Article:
Moving way forward through a time in my life that God was moving in big ways, I landed myself alongside Rory and Mallory in Africa and at the doorstep of my three sponsored kids. I had no real idea or expectation of what it would be like meeting them. I was anxious, nervous and excited about the meeting and mostly I was prayerful. Serving God’s will over myself was one of the most focused motives I had for the whole trip and time and time again I felt God nudging me to just simply show love.
The day of the village trip arrived and I was ready. I had my gifts in tow and my heart ready. As the day unravelled from one amazing experience to the next, and my first sponsored child, Kintu Mark was sent my way, I was beaming and just wanted to treat him like my own child. I rubbed his arm and talked to him, letting him sit on my lap and smiling from ear-to-ear at my good fortune. The funny thing (and in hindsight I believe this was a total God thing) was that there was a mistake in identity and the boy I had thought was Kintu wasn’t really him but a child of a different sponsor. I do believe that God wants us to treat all of His children like our own, whether we sponsor them, gave birth to them or whatever and I think that was a little wake up call for me not to forget the village children all around as I was eager to meet my sponsored kids.
The next day was when I actually got to see my first sponsored child, Waiswa. He touched my heart in a way that’s hard to describe in words. The leaders toured us through the village and his house was one of the first stops. His Jaja was very pleasant and very thankful I had come. Waiswa was quiet, distant and elusive. He seemed to only be lingering out of instruction from his Jaja. I wasn’t sure how to react to him and my heart longed to do the right thing, to be kind and show love, but I wasn’t sure how to be on his level. I smiled at him and let him have his space until I could get a better read on what to do next. The awesome thing was I didn’t need to do much, because as we continued to walk, Waiswa, just came along, never talking, just being with us. I could feel his respect and as the day went on, I was able to pull out a few smiles by just enjoying a meal together or rolling a ball to one another. Waiswa taught me more about how to be in the moment and letting go of filling the empty space with noise. He taught me how to be without all the empty conversation and how God’s love is like a blanket that wraps over each moment if we just give it to Him. Each day at the village, Waiswa was around, maybe not right at my side, but he would check in and the last day he showed me his drawing pad I had given to him as part of his gift, filled with drawings and beauty. He filled the quiet parts of my heart.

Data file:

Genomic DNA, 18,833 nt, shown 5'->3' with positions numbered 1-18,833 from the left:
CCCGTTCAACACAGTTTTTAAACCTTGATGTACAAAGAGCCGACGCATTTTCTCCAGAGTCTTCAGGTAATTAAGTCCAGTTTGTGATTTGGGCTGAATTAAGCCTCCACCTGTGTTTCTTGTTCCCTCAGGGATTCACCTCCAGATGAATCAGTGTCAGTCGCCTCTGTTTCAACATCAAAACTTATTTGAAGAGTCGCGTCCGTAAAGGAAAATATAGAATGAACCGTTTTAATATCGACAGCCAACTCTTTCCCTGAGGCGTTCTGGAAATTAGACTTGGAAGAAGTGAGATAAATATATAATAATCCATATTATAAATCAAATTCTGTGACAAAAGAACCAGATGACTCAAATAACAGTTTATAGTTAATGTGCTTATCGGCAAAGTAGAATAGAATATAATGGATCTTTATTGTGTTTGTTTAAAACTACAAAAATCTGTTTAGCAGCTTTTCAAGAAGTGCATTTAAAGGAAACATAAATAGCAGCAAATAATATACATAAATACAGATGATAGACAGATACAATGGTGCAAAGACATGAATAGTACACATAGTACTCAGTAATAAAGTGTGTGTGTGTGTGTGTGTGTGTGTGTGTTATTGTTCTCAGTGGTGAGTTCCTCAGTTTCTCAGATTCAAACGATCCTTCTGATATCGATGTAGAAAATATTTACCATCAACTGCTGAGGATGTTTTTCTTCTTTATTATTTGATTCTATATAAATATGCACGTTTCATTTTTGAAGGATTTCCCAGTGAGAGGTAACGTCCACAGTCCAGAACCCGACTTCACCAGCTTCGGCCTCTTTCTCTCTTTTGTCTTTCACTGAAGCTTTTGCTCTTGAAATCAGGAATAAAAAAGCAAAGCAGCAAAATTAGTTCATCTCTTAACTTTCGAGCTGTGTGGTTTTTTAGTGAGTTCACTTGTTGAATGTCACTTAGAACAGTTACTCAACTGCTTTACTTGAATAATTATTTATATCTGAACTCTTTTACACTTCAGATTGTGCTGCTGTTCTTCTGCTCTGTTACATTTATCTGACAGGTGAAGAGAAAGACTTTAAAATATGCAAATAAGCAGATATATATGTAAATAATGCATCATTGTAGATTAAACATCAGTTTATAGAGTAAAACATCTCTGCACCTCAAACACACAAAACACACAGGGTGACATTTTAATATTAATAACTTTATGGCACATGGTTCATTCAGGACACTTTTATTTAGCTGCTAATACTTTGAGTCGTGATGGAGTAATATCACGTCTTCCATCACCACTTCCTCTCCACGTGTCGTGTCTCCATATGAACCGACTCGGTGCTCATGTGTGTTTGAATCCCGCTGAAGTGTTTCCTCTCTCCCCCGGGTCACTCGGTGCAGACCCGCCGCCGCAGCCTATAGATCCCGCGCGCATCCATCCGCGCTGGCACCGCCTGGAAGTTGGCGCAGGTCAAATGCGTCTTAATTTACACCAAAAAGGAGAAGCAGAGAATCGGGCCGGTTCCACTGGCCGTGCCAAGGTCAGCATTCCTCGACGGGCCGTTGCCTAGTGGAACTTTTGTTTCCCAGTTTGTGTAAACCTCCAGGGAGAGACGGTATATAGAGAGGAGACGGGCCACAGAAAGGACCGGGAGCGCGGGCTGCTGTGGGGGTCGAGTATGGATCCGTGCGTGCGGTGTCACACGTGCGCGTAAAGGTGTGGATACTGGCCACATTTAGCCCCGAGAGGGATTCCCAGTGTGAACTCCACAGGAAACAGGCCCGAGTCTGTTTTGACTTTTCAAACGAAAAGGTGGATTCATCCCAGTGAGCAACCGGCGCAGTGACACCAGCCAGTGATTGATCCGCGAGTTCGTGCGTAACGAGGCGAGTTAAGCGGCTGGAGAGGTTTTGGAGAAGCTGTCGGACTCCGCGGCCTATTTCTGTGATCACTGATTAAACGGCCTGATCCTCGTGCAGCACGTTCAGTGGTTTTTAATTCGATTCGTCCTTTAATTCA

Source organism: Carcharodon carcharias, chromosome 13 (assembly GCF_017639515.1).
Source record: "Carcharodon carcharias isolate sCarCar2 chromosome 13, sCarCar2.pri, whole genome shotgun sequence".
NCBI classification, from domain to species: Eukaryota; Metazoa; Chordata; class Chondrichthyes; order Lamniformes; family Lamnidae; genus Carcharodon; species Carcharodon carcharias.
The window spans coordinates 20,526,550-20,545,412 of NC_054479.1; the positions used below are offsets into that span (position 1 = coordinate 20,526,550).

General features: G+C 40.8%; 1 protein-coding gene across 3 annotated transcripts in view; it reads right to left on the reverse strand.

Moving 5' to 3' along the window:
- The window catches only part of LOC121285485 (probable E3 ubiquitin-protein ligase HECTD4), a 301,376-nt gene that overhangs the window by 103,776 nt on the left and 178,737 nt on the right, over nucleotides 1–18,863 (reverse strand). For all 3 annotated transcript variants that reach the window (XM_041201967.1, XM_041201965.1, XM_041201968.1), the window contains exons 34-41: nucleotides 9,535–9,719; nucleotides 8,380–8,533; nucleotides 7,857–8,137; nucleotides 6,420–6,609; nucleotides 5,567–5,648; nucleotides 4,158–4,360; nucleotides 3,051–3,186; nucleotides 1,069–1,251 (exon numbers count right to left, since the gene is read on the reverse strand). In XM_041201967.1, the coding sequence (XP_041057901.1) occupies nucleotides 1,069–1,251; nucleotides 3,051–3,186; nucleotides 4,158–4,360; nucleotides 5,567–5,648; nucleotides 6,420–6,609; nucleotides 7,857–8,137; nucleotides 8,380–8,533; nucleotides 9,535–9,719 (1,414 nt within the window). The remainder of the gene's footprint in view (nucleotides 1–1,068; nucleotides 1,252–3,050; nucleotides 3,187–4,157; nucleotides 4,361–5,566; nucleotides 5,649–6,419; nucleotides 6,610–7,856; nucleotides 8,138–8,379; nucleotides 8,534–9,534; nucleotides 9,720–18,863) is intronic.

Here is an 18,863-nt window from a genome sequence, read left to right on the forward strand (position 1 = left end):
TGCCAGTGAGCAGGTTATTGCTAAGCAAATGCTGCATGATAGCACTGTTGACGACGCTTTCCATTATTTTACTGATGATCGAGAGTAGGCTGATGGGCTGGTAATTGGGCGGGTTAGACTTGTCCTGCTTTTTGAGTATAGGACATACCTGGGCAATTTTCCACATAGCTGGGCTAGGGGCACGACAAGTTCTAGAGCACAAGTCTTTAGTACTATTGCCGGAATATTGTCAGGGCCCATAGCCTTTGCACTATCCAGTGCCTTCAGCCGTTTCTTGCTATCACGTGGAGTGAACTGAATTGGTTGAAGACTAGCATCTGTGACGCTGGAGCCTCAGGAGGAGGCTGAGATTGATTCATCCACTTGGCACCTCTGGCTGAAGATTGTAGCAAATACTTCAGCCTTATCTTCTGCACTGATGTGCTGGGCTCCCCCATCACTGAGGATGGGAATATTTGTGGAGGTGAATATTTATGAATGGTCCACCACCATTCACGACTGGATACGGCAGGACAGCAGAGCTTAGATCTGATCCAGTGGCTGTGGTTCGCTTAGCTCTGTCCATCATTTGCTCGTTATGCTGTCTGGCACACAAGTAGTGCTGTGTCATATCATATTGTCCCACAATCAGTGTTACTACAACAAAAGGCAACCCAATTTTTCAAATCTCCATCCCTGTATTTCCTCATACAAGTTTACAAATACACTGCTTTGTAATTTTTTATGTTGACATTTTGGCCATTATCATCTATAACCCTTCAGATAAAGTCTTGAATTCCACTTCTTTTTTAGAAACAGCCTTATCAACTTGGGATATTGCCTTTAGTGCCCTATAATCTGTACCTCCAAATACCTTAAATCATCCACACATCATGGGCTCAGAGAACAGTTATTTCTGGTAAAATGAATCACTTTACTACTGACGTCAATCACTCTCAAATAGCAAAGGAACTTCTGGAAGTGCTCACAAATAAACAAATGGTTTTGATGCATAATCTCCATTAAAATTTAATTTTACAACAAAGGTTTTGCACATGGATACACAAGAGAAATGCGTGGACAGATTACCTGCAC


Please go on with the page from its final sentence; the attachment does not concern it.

Shortly after meeting Waiswa, I did finally get to meet the real Kintu Mark. He was very much like Waiswa in the aspect that he was quiet and just seemed to stay near. Unlike Waiswa’s more intense demenor, Kintu was more playful and I was able to enjoy watching him interact with his friends. Kintu also surprised me with his beautiful artwork in the drawing pad that I had given him. My sweet girl, Kauda Grace was at boarding school, so meeting her was not as causal as meeting the boys. It was a meeting at the school office and the gifts I gave her had to go back with her father. That made things a little harder, but not hard enough to interfere with her taking a piece of my heart. She walked along with us as we toured the facilities and colored in her drawing pad with me as Mallory and Rory discussed future plans with the school director. I enjoyed watching her with her father, Patrick and it warmed my heart to see the father-daughter bond. As we left, she cried and even though it broke my heart, I know she is in the best place she could be with the quality of the school she attended.
The interesting piece that is hard to convey in words is the quiet bond and respect that I didn’t feel like I deserved just for paying school fees. They treated me like I was a guardian, or better yet, their guardian angel. I felt like I learned more about generosity, hospitality, respect, love, and faith from my sponsored kids and their families then anything I could have given them. I went to a luncheon in November of 2013 thinking I was doing a good deed and left Uganda in July of 2014 with my heart fuller than I would have ever imagined.